Maryland junior Evan Smotrycz only took seven shots on Sunday against Virginia. Seven shots, hitting five of them, for a solid 13 points while adding five rebounds.
For perspective, Smotrycz has taken less than seven shots in a game only five times in the Terrapins’ 31 contests this year.
But head coach Mark Turgeon doesn’t mind. In fact, he’d encourage it.
“I think Evan has forced too many shots this year, trying to be too big a part of our offense,” Turgeon said in a conference call with the media on Monday. “He was more of a facilitator [vs. Virginia], pick-and-pop, guys running at him, you know, trying to get guys shots.”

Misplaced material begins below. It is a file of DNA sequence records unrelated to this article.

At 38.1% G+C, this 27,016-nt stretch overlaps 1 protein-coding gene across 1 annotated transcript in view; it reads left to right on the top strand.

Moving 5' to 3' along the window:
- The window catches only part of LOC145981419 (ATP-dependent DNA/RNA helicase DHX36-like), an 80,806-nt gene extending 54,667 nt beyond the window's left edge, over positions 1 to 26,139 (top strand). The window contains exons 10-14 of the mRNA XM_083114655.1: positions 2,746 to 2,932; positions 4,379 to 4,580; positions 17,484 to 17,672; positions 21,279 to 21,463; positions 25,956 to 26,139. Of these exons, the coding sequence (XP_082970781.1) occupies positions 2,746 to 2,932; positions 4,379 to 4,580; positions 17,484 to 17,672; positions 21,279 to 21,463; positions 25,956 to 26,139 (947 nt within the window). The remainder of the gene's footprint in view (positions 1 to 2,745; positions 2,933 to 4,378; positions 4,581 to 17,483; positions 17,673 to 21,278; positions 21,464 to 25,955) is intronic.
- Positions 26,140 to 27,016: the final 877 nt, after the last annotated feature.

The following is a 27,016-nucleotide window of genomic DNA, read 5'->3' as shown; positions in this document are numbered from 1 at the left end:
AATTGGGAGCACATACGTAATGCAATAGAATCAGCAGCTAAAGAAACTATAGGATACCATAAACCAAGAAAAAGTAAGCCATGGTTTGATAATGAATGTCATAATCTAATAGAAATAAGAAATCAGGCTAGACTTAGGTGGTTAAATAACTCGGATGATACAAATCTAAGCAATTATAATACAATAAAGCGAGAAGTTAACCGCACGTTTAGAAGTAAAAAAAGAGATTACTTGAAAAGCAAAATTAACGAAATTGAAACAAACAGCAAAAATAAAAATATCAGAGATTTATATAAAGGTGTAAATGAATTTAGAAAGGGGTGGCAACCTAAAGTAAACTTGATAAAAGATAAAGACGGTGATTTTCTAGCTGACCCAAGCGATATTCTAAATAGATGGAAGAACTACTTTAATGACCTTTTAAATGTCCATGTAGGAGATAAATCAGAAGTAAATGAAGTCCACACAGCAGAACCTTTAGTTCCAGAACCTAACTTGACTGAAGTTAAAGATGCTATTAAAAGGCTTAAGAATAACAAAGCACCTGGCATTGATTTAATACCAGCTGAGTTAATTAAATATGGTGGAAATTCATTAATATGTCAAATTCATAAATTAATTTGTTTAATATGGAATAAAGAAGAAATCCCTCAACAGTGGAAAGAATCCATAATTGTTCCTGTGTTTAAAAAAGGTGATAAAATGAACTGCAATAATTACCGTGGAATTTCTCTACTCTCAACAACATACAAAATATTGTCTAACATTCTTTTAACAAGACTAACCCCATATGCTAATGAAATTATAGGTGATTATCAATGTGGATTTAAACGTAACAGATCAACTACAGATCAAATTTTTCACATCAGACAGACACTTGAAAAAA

The result was efficiency, which Turgeon valued against a team that is among one of the most efficient in the country.
“I thought his shot selection was tremendous,” Turgeon said. “That’s why we shot the percentage that we shot against a great defensive team because we were much more patient than we’ve been all year.”
When patient and methodical, Smotrycz is a matchup problem. At 6-9, he has the size to get to the rim, but defenders also need to respect his outside shot. Sunday against Virginia, Cavaliers forward Akil Mitchell had difficulties balancing both.
The question will be if it continues. If defenses key in on Smotrycz in the ACC tournament, as Turgeon alluded to, the junior would be better served to work to get others involved rather than force up his own shots.
Defenders compensating for Smotrycz means more opportunities for Charles Mitchell in the paint, or driving lanes for guards Dez Wells and Seth Allen.
“I loved his [stat] line. I loved it,” Turgeon said. “I think that’s why we played better as a team.”